1. Dare to dine (your own way)
It’s a surprisingly common misconception that you’re not allowed to bring food through airport security. But you can! TSA’s website clearly states that food is permitted – other than those that qualify as liquids. Within the EU bringing “foodstuffs” is not a problem, and on other international flights you can generally bring snacks as well – just be sure to eat your sandwich before landing; getting meat, dairy, or plant products through customs can be more complicated.
Creamy spreads, jams, jellies, dressings and the like are generally prohibited, so don't try bringing that jar of Nutella or a tube of Kalles kaviar. But if you've spread some butter or cream cheese on your basically-dry sandwich, you'll be fine. A premade pasta salad from home can be a lot tastier than cookie-cutter airplane food anyway.
If you'd rather eat onboard but you don't want to wait while they serve rows 1-30 ahead of you, order a special meal such as the vegetarian option – this typically means you'll get your food first.
2. BYOB (beverage, that is)
You know all those water bottles abandoned right before the security line? They don’t have to be there. True, you can’t bring liquids through security, but rather than tossing your bottle and constantly nagging flight attendants out of thirst, just chug the water before security and fill the bottle at a drinking fountain on the other side. Staying hydrated makes flying much more pleasant!
Speaking of bring your own, why not make your own drinks onboard? Take full advantage of the 100ml rule and bring mini bottles of your favourite liquor – since juice and soft drinks are served on the flight you can mix your own cocktail to relax before landing.
3. Pack some Savvy Socialite Superpower
Once again, this is about something you should bring: A power strip. Sometimes all the outlets are taken by other weary travellers charging their phones, but this trick will get you a spot. Plus, you very well may attract other travellers who want to share your power supply – and it’s a great excuse to get chatting on a layover. Even aloof but tech-addicted Swedes can’t resist this one.
As a backup (or away to extent your ‘power’), you can always toss a rechargeable powerpack or two in your bag to make sure your tablet doesn’t die just before the end of your favourite film or as you are about to reach the next level of your favourite game.
4. Keep the world in your pocket
There are countless downloadable apps for travellers visiting just about any major city you can think of, and many include maps. But do you actually remember to use them? Or maybe you don’t even have the memory for such apps on your phone, which can go upwards to 800mb.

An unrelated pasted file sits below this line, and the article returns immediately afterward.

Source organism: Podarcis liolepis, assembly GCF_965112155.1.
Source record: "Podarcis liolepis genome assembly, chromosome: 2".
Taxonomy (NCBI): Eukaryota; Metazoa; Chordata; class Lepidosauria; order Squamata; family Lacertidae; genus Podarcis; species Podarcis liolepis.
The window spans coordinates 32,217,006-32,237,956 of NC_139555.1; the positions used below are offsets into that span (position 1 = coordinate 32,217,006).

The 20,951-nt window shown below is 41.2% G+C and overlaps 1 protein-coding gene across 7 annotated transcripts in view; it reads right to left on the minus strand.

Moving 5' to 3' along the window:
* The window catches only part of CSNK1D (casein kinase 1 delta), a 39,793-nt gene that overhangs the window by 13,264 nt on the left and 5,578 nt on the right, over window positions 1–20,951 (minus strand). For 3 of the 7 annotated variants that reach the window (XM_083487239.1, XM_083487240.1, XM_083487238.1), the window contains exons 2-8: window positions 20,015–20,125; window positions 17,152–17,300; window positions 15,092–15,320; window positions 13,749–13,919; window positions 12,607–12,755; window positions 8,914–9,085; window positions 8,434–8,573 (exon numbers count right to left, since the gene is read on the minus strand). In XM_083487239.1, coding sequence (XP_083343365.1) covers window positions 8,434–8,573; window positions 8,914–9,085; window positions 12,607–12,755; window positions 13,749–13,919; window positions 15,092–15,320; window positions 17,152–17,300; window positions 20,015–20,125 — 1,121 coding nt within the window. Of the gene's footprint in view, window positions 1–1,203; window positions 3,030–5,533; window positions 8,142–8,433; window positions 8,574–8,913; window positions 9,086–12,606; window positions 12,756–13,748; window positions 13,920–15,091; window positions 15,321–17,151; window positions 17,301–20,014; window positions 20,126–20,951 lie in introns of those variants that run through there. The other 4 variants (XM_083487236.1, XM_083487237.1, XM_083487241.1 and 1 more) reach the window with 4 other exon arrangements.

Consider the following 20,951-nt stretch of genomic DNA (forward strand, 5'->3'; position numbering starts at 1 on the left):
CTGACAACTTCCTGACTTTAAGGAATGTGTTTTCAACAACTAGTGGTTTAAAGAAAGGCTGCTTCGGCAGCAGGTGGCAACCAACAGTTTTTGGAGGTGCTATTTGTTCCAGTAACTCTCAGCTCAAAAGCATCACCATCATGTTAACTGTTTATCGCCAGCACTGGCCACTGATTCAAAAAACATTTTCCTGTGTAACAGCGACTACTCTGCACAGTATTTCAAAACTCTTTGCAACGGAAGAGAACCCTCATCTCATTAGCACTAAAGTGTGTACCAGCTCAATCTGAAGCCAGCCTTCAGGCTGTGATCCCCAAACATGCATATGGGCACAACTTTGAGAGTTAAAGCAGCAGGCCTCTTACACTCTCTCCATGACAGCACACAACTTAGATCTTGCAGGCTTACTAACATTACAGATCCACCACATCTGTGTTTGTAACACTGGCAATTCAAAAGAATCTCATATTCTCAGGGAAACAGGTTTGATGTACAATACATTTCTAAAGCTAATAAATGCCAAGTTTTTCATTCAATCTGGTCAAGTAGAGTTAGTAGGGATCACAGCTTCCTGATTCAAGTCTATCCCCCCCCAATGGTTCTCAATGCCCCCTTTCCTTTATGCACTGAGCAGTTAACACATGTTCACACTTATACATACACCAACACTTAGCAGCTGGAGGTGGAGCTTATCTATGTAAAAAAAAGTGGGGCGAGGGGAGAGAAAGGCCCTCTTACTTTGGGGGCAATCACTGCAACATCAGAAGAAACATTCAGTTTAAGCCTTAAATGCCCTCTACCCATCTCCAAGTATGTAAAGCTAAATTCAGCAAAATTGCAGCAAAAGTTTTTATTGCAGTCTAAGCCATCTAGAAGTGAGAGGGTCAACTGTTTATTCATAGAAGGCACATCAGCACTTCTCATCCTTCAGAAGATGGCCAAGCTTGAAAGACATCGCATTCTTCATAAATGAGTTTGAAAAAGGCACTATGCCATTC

But Google Maps has a neat trick that allows you to save any map so you can view it offline – avoiding pricy roaming charges or poor phone service. Find any location and then type “ok maps” into the search bar. This will let you save the location and so you can access it again when you’re there – blue dot and all. After all, who wants to look like an obvious tourist pulling out a big foldable map? Just check your phone – you’ll look like a local.
5. Live it up in the lounge
Don’t have a business flight with lounge access? You can still get in. It’s easy to use SAS EuroBonus points to upgrade to business class or just pay for lounge access. With a SAS EuroBonus American Express Card you’ll collect EuroBonus Extrapoints on all your spending – which you can use to kick back and relax before your flight. Many credit cards also offer access to specific lounges, even if you’re flying economy.
For instance, travellers on the Gold tier of SAS EuroBonus membership get free access to SAS and Star Alliance lounges across the world . Silver members travelling with SAS have access to SAS Business lounges during special seasons like summer and Christmas. If your travel habits don’t quite reach that tier, then an SAS EuroBonus American Express Elite Card can be useful: It gives you 20,000 non-redeemable points that boost you automatically to at least the silver tier.
6. Go Global (entry)
You know that majestic smooth-entry line, to the side at the airport, which remains remarkably empty while you stand in line with hundreds of other travellers? You don't have to be rich or famous to use it. If you travel a lot to and from the US, signing up for TSA PreCheck can make your life easier. You even get to keep your shoes and belt on during security – imagine that!
TSA PreCheck costs $85 – but guess what? You get it for free when you pay the $100 fee for Global Entry, which is even better. No more filling out customs forms (and realizing you don't have a pen) and no more hour-long queues at major international airports. Note that GlobalEntry is not yet available to everyone – but US citizens and permanent residents as well as citizens of the UK, Germany, and the Netherlands should hop onboard!
All photos: Pixabay
This article was produced by The Local and sponsored by American Express.